Metabolic status rather than cell cycle signals control quiescence entry and exit
- Publisher: The Rockefeller University Press
The Journal of Cell Biology,
(issn: 0021-9525, eissn: 1540-8140)
Report | Research Articles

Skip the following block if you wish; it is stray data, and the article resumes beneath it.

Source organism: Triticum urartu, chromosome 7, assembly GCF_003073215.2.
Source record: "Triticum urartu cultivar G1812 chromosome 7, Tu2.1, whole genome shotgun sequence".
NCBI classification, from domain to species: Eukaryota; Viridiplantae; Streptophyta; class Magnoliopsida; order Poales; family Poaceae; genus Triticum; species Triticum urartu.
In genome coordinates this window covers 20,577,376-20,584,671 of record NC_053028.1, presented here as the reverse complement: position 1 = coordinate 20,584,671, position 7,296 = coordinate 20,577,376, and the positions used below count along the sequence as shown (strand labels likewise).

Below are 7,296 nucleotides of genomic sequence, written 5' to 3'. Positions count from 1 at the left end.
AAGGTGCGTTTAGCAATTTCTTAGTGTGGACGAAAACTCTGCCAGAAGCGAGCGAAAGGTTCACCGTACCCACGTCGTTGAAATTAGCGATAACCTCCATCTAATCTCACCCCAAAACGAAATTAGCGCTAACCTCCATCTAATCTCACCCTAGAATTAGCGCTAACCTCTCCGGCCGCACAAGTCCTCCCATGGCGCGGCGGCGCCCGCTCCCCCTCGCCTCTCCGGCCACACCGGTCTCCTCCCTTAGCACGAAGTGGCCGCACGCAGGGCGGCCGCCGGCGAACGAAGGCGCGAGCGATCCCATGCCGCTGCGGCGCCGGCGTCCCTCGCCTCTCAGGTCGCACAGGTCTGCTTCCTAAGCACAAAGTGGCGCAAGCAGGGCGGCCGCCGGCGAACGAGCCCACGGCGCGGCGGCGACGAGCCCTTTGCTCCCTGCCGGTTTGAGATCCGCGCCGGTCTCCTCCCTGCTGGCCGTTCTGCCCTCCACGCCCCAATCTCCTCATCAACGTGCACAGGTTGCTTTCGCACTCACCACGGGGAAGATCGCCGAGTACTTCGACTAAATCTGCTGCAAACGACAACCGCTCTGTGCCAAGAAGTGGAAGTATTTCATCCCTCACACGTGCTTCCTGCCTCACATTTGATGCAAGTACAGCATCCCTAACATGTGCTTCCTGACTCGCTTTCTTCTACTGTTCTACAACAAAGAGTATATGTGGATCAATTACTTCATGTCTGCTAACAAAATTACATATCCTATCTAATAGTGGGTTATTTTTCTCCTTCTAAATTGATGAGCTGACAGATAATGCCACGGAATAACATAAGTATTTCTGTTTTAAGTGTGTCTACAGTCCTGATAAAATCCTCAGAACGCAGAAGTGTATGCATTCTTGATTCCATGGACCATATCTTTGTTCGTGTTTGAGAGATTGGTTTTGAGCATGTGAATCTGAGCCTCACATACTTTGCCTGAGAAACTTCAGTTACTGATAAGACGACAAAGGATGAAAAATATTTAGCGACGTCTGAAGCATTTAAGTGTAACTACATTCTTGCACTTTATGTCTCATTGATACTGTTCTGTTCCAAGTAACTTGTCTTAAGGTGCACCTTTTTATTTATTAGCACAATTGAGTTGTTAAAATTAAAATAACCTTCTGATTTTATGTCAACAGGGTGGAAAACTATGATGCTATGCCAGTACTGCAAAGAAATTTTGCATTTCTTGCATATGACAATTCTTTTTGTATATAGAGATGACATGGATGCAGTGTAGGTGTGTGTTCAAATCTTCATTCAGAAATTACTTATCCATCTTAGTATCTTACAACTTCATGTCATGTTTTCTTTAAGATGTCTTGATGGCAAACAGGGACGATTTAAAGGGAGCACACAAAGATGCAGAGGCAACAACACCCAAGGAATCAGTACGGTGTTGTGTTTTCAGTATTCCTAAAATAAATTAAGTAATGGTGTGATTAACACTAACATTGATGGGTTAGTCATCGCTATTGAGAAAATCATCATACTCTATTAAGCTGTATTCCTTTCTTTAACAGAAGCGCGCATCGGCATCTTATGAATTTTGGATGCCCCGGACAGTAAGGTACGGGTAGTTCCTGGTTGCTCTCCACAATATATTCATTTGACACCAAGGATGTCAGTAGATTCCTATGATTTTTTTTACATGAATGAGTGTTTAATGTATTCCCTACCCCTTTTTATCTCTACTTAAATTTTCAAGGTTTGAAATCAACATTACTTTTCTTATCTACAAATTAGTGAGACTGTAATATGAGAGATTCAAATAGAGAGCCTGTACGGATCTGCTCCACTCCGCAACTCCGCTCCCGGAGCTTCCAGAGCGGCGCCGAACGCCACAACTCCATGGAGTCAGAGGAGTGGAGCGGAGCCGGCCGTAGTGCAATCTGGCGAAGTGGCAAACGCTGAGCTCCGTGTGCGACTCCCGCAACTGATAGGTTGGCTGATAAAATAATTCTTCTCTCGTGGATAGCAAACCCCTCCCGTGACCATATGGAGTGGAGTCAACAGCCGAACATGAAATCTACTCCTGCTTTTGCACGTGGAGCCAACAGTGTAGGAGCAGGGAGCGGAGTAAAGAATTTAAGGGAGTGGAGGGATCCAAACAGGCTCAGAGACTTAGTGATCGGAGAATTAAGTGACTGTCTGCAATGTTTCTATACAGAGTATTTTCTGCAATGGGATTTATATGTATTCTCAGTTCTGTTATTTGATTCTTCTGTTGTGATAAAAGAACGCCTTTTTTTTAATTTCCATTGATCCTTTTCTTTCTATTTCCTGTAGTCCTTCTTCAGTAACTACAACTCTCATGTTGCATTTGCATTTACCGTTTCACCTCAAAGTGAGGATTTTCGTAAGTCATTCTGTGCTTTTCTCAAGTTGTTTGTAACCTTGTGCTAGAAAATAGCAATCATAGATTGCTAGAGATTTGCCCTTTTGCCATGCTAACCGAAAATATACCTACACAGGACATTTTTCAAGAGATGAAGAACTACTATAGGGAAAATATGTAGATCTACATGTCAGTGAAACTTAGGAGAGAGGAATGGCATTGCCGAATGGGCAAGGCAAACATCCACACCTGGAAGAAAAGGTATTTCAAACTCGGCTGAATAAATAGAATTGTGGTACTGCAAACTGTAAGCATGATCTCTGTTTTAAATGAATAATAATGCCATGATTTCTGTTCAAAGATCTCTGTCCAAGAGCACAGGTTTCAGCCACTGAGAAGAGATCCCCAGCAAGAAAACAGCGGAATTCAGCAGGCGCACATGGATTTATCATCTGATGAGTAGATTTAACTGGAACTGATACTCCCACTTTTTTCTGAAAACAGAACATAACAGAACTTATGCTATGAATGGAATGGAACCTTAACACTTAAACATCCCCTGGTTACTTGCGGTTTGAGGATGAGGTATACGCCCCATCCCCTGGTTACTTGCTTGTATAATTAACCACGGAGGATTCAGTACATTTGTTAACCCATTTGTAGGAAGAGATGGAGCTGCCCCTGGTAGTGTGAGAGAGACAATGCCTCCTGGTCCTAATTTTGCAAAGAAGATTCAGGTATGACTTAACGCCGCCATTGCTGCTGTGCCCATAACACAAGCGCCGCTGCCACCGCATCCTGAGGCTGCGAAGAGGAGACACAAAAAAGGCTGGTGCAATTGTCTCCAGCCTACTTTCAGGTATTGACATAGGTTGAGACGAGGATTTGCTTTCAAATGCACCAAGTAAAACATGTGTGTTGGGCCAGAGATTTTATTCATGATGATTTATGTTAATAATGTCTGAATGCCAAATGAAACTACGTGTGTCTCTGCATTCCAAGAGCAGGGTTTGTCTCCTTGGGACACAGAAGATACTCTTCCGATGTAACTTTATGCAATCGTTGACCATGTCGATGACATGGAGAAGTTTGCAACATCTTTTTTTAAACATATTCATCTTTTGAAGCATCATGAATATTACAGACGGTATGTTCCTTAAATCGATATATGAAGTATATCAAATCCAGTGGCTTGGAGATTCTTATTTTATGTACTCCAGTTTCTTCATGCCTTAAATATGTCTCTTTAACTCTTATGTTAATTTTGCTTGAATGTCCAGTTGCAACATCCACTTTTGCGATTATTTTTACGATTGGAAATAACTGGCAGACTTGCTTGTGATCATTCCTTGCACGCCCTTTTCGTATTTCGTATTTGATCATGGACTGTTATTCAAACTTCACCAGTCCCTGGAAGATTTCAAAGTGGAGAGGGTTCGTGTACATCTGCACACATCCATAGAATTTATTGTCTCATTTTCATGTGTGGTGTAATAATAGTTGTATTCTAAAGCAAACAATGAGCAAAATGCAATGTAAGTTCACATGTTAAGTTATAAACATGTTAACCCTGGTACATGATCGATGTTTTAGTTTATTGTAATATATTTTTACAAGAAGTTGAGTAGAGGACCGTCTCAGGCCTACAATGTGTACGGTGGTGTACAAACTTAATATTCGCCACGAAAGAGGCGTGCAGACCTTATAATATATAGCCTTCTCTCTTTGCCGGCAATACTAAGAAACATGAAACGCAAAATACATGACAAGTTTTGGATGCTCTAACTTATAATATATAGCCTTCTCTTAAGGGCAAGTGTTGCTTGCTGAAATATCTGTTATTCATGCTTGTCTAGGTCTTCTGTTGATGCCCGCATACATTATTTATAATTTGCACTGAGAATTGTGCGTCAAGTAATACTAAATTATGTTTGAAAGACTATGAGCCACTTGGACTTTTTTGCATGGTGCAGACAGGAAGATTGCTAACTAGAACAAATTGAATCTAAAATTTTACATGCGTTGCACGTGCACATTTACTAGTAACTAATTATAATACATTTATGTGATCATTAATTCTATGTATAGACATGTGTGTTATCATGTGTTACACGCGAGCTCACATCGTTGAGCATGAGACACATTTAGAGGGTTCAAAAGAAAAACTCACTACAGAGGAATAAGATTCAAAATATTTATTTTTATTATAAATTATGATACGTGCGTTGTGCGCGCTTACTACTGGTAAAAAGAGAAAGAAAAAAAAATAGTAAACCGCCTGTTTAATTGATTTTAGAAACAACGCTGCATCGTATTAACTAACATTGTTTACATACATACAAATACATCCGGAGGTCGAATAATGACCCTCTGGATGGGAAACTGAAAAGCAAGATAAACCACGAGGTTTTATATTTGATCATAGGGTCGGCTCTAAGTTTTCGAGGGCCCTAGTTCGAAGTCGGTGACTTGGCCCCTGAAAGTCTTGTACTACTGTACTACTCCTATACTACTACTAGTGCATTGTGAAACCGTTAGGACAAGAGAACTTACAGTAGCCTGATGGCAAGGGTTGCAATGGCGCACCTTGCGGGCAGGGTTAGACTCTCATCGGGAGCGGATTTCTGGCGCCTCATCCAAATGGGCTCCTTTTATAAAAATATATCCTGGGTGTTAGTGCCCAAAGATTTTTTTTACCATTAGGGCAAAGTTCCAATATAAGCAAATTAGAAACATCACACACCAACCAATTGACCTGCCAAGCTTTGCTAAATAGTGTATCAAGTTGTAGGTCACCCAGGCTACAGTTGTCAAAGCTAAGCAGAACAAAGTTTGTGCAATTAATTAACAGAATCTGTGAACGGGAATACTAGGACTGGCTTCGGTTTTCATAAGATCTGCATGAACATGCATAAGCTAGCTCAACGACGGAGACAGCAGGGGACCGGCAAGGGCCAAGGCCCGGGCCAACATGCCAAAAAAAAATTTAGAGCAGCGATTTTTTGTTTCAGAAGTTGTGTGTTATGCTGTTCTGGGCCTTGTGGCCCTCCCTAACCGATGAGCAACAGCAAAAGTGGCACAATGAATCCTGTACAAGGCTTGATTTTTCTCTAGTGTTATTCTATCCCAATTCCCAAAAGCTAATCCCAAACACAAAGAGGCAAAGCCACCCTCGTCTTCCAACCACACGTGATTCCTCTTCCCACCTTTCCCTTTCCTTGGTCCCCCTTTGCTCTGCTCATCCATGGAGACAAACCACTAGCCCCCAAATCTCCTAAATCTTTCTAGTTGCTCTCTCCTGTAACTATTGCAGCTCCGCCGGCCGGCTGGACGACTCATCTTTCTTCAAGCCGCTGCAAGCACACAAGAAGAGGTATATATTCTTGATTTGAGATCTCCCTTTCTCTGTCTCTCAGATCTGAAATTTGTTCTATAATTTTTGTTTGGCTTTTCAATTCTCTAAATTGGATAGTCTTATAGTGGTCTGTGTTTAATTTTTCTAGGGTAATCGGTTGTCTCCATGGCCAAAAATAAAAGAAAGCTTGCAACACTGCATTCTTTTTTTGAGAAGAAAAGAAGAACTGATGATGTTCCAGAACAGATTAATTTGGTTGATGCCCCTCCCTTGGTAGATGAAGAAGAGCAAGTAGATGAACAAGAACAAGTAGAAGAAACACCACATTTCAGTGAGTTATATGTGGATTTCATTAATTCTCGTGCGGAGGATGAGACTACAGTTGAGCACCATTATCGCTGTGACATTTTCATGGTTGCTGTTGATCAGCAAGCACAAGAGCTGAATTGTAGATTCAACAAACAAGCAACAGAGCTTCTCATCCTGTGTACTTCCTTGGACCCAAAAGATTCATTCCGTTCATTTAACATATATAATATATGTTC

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Quiescence is defined as a temporary arrest of proliferation, yet it likely encompasses various cellular situations. Our knowledge about this widespread cellular state remains limited. In particular, little is known about the molecular determinants that orchestrate quiescence establishment and exit. Here we show that upon carbon source exhaustion, budding yeast can enter quiescence from all cell cycle phases. Moreover, using cellular structures that are candidate markers for quiescence, we found that the first steps of quiescence exit can be triggered independently of cell growth and proliferation by the sole addition of glucose in both Saccharomyces cerevisiae and Schizosaccharomyces pombe. Importantly, glucose needs to be internalized and catabolized all the way down to glycolysis to mobilize quiescent cell specific structures, but, strikingly, ATP replenishment is apparently not the key signal. Altogether, these findings strongly suggest that quiescence entry and exit primarily rely on cellular metabolic status and can be uncoupled from the cell cycle.